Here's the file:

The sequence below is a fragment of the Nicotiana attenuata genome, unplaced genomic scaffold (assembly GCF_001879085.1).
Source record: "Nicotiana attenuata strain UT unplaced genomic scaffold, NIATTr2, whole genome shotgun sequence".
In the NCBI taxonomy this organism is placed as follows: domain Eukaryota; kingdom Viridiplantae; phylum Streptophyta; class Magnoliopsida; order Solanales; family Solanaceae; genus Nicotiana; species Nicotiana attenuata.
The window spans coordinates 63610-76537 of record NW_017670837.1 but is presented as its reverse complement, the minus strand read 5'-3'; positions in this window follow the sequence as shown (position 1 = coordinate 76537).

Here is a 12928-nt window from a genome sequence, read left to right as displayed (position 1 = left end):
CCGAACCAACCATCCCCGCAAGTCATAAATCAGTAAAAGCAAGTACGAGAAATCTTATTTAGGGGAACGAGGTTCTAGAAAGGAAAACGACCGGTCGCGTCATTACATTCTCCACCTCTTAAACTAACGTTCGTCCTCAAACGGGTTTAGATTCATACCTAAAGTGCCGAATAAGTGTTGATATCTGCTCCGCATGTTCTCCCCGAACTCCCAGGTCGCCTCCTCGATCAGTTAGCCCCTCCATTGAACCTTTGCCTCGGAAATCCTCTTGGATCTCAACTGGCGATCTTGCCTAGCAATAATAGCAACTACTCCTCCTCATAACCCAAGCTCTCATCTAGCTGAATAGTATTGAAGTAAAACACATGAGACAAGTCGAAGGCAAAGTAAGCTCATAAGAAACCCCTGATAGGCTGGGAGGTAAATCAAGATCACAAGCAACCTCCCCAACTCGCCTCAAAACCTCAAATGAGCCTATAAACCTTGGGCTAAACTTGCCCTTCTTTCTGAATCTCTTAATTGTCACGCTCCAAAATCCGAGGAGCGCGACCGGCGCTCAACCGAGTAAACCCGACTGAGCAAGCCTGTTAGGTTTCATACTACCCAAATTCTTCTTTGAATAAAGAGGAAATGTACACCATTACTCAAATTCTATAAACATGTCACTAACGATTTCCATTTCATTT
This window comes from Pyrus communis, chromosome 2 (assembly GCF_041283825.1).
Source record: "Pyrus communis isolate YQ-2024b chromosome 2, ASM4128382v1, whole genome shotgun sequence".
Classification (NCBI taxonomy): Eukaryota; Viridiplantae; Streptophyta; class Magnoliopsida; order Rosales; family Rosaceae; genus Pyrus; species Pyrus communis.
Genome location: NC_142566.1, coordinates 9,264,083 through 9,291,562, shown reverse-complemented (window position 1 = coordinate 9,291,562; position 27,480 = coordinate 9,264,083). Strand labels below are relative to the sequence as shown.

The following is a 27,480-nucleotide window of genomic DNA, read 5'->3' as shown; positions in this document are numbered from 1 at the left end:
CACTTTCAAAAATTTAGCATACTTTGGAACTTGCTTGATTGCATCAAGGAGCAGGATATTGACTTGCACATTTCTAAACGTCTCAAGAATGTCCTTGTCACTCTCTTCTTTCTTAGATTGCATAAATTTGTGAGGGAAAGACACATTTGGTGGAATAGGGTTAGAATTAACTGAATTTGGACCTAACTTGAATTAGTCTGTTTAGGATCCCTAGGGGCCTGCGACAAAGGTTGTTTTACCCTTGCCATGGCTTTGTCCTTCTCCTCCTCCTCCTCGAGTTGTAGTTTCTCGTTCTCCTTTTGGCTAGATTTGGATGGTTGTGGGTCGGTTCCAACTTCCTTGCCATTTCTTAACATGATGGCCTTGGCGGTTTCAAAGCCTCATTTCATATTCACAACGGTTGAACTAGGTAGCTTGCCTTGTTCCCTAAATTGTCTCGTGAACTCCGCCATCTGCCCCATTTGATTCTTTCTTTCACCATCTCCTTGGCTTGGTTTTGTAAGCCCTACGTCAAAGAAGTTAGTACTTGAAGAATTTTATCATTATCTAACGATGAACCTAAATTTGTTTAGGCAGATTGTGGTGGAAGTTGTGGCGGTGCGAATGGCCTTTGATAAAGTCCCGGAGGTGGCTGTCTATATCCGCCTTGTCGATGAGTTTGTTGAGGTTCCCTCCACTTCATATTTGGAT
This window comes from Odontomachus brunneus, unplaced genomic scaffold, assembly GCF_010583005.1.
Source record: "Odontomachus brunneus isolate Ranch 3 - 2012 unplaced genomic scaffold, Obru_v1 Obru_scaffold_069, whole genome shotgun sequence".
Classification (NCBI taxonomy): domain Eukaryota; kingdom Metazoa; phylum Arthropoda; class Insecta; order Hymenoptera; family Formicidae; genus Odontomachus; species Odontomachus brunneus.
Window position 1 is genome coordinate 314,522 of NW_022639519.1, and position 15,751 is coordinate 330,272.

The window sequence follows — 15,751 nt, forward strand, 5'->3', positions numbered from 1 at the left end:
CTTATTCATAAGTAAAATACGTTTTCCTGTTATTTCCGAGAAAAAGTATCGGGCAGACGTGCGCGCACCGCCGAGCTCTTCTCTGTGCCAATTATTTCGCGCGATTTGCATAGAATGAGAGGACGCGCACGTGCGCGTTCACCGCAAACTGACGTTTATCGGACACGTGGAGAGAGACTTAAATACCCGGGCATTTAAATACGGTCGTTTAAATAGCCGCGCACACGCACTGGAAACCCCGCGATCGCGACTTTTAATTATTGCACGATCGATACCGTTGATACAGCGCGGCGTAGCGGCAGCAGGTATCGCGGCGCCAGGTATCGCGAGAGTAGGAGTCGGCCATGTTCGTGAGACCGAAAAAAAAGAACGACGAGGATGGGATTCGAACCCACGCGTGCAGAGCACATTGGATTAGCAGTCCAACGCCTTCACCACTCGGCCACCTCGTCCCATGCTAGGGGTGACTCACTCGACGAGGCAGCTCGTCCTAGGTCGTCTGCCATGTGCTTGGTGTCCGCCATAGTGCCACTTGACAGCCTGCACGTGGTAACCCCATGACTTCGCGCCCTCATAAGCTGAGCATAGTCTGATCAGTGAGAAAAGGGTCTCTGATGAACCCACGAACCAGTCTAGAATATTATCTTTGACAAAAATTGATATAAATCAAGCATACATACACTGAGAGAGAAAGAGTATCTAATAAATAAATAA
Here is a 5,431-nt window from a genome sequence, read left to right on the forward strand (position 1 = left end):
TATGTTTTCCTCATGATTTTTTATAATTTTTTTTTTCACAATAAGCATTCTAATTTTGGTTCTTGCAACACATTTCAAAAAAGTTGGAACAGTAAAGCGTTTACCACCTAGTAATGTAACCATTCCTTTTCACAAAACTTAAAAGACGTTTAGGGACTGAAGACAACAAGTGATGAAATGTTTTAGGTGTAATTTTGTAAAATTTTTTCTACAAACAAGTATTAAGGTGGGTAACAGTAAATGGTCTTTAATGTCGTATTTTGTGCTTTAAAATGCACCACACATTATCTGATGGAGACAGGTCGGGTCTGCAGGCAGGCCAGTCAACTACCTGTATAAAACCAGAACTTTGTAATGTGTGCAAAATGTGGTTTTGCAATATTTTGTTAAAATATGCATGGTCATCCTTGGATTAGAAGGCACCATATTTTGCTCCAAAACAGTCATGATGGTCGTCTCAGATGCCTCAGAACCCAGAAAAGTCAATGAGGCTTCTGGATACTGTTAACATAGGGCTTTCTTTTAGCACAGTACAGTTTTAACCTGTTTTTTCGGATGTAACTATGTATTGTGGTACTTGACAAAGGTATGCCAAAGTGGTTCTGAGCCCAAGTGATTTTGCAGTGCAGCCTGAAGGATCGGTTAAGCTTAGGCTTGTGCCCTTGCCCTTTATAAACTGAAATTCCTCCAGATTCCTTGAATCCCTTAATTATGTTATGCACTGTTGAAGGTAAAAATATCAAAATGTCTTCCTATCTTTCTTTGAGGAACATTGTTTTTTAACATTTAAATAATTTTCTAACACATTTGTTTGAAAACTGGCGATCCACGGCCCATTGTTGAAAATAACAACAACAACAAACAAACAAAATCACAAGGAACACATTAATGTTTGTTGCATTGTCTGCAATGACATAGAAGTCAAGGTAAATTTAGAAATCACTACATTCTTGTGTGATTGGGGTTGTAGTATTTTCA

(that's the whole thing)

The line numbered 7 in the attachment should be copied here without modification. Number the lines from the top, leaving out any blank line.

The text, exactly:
This window comes from Pyrus communis, chromosome 2 (assembly GCF_041283825.1).